Alex Jones sits in front of a microphone in court; his eyes appear closed.

Jones during his court testimony on September 22. Screenshot via Law and Crime/YouTube.

Alex Jones briefly appeared on the stand on Thursday in Connecticut, where he gave flailing, messy, largely unhelpful testimony in the defamation case against him brought by a group of Sandy Hook families. In one exchange, plaintiffs’ attorney Chris Mattei asked about Jones encouraging his audience to donate cryptocurrency to him; Jones leaned forward and enunciated the crypto donation website into the microphone. 

“Is that a little advertisement there?” Mattei said, incredulously. 

“We’re fighting the Deep State, we need money,” Jones responded.

“That’ll end up as a clip for you on your show tonight, won’t it?” Mattei replied.

That is, of course, exactly what happened: that testimony has appeared repeatedly on Infowars in the past 24 hours, with the crypto website address as a graphic overlaid atop it. (In the portion of his testimony where Jones encouraged the “big whales” to keep giving him large donations, Infowars also added in some whale sounds.) 

Videos of Jones’ testimony—especially the parts that registered as the most bizarre, shocking, or meltdown-y in context—are playing on a loop on Infowars, endlessly repurposed into their broadcast. At one point Thursday night, Infowars host and Jones imitator Owen Shroyer just played Jones’ testimony, cutting in occasionally with what were meant to be clever asides from the world’s most fawning hype man.  

Jones has seized on the chance to make video content out of the trial, but really, it’s more elemental than a matter of taking advantage of publicity to hawk his wares or draw attention to himself: He’s seemingly using his participation in court solely to generate material depicting an alternate reality where he’s the victim of outrageous persecution. On Thursday, he came to life during his testimony when he saw an opening and otherwise slumped over: bored, minimally responsive, and unable to remember much of anything. On Friday morning, his attorney, Norm Pattis, announced that Jones would not retake the stand to be questioned by Pattis but would instead be flying back to Texas. (Pattis expressed the probably-doomed hope that the move would “lower the temperature” in court.)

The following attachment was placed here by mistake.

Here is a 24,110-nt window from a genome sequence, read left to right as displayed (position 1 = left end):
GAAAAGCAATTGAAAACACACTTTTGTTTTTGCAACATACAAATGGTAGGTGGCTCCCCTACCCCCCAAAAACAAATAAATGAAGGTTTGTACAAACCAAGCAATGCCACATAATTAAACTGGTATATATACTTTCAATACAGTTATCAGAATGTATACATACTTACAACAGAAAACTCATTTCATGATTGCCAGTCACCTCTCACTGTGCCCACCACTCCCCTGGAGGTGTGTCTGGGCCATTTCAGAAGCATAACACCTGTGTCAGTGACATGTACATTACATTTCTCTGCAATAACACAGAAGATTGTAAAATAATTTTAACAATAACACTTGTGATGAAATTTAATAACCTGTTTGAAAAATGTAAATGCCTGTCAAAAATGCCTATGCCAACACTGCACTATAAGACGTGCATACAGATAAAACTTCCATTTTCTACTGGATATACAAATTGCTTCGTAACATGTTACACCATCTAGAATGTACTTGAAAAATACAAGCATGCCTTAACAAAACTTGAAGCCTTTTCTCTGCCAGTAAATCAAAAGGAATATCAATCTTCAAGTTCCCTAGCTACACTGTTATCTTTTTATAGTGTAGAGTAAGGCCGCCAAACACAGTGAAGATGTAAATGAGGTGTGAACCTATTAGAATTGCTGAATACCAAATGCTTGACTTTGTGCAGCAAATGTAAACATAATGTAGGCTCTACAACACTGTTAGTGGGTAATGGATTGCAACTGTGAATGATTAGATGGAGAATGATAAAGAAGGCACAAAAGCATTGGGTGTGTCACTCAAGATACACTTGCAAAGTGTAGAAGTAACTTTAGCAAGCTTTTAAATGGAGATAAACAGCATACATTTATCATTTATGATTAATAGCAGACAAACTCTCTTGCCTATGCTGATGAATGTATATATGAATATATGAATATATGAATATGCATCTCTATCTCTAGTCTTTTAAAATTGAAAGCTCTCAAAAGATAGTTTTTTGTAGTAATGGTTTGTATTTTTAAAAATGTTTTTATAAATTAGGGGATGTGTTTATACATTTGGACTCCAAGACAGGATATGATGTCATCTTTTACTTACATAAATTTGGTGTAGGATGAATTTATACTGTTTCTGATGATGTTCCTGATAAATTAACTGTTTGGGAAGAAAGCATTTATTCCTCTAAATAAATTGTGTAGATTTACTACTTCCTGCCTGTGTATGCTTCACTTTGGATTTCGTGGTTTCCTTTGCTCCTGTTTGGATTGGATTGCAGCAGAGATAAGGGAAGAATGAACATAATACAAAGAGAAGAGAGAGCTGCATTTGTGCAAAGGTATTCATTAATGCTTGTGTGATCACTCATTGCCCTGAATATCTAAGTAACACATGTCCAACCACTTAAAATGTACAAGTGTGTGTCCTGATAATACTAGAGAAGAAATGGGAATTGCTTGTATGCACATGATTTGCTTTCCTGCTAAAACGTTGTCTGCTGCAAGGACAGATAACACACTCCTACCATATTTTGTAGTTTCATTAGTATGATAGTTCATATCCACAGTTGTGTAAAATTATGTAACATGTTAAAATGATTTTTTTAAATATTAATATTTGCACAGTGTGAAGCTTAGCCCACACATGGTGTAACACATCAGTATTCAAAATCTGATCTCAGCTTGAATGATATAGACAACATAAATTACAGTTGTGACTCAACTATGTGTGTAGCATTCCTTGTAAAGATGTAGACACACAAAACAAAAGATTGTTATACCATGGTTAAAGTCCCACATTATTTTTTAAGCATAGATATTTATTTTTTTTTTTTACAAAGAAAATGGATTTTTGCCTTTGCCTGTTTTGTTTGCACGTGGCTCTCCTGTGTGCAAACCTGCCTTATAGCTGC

Jones left the courthouse and immediately held a press conference outside, where, animated once again, beaming in a tight ring of TV cameras, he yelled that he was the victim of a “show trial,” that it was “already rigged,” and baselessly claimed that Mattei’s family were a mafia-like entity controlling Connecticut. He also—and this is where reality and irreality connect—suggested the jurors should research the case for themselves, something that’s completely against the rules and could quite possibly trigger a mistrial.

This generated a flurry of activity inside the courtroom, none of which Jones was present for; after a discussion with both sets of attorneys, Judge Barbara Bellis had to remind the jury not to do their own research into the case and sent them home for the day. Meanwhile, against a backdrop of bushes seemingly somewhere near the courthouse, Jones jubilantly announced he’d be returning to Austin for an “emergency broadcast” this weekend.  (He then repaired to a luxuriant-looking field somewhere to fulminate, at length, about the “ethnic cleansing of Russians” in Russia’s war against Ukraine.)   

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An endless number of articles and video clips about the trial now populate Infowars: “Sandy Hook Lawyer Attempts To Force Alex Jones To Undergo Communist Struggle Session,” one reads, with the dek, “Weaponized judicial system being used to eviscerate First Amendment and shut down Infowars, but Alex Jones won’t go down without a fight!” Everything links to the Infowars store, to the crypto donation page, or to some entity that will ultimately make Alex Jones money; more fundamentally than that, it presents a reality different from the one everyone else can observe. 

Jones is a creature of the internet, and he understands, perhaps better than the attorneys do, how his clips will be viewed in their natural environment. It hardly matters how sweaty, red, peevish and ill-prepared he seems in court, as long as a minute-long segment can be fashioned into something flattering and commercially viable. At the worst (for him), the performance will sow some minor doubts among some viewers about the basic integrity of the proceedings; at best those who already think him a martyr will become more passionate in their beliefs, and some of those who don’t will be swayed.

The basic issue before the court is less the amount of damages he’ll owe than whether it’s even possible to hold him accountable, or if he’ll just continue the work he’s been at all along—of making our world more like his. In the meantime, the court proceedings, for him, are just B-roll, and everyone—the attorneys, the Sandy Hook plaintiffs who have already gone through so much, the obliging press asking him questions while he yells into the wind—is playing their helpful part.

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